He wasn’t the kind of guy who aspired to be on national television. In fact, he was the opposite—a man who liked his privacy and anonymity—and the only thing keeping him from ducking out of the shop was the tattoo he wanted.

And not to look like a ninny on national television.

He couldn’t put his finger on why he was so nervous, and that irritated the hell out of him. It wasn’t as if he hadn’t danced to this tune numerous times before. So why did the cramped lobby feel as if it was closing in around him?

“If you’ll follow me?” she asked in a way that wasn’t a question, before leading him down the hall. Paul Bunyan Junior, PBJ for short, which made Brent snort, fell in step behind him. Despite the doors on each side of the short corridor, being sandwiched between the two of them made him acutely aware of the tight quarters.

Maybe it was his training, or that he had an undiscovered phobia of cramped quarters, but he was never so happy to get out of a space as when she finally stopped at the last door on the right. After a light rap of her knuckles against the doorjamb, she poked her head into the room.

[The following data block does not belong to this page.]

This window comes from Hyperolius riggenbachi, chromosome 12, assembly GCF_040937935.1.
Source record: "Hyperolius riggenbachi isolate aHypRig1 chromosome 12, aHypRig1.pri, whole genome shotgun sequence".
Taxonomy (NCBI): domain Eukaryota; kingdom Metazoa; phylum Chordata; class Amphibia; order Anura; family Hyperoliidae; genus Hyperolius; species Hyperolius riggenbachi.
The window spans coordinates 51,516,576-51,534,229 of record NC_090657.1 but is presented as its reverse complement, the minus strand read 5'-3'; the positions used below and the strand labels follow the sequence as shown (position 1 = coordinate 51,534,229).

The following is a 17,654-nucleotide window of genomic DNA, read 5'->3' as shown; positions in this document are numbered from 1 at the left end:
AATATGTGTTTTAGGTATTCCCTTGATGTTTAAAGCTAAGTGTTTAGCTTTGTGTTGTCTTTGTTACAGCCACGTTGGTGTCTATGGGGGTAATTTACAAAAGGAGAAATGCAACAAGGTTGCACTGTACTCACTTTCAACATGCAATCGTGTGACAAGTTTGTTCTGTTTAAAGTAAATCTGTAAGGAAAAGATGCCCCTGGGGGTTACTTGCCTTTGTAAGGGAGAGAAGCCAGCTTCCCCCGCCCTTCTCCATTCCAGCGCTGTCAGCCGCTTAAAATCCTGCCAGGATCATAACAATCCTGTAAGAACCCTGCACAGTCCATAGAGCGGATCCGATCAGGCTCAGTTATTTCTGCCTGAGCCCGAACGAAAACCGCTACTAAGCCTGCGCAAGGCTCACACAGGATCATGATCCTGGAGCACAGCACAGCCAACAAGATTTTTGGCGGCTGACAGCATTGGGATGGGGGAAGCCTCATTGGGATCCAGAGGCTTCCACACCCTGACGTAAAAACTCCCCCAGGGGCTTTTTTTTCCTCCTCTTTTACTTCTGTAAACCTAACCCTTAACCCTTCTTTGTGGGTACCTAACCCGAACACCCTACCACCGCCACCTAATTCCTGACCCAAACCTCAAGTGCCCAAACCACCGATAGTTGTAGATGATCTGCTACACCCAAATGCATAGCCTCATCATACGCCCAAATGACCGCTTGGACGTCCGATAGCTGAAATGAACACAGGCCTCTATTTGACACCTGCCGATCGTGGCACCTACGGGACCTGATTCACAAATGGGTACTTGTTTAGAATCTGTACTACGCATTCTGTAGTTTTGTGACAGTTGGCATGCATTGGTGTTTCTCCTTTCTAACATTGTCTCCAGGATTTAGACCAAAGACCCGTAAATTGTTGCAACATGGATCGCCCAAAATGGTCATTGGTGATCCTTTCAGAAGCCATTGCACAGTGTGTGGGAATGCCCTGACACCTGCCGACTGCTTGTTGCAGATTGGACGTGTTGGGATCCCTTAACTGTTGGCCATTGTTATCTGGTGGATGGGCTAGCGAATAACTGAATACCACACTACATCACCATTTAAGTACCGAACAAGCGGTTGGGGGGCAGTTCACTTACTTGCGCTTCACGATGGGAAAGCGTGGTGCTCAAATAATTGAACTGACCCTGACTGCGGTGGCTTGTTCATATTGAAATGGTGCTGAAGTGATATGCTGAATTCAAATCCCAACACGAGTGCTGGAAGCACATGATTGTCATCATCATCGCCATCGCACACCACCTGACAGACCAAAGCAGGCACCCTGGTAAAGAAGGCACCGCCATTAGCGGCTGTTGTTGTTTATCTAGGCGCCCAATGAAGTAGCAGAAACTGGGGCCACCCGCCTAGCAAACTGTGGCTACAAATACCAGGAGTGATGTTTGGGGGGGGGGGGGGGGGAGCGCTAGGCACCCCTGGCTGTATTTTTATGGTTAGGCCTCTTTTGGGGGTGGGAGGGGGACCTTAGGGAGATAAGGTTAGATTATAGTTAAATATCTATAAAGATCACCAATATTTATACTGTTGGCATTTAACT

“Your appointment is here. Are you all set?”

A soft and slightly throaty feminine voice answered, “Nearly. Go ahead and send them in.”

So his artist was a woman. Not that he cared. A man would have been fine with him, but a woman’s hands on his skin were never a bad thing. Right? Especially if the rest of her matched that sexy voice.

The day is looking up.

Anticipation pushed his nerves to the side. The woman ushered him in with a wave, and he stepped past her into the small room. The scent of an astringent cleaner hit him first, but it was subtle, not overbearing. The second thing he noticed was all the design offerings on the wall. There were more in this room than in the lobby, which gave it an even smaller feel.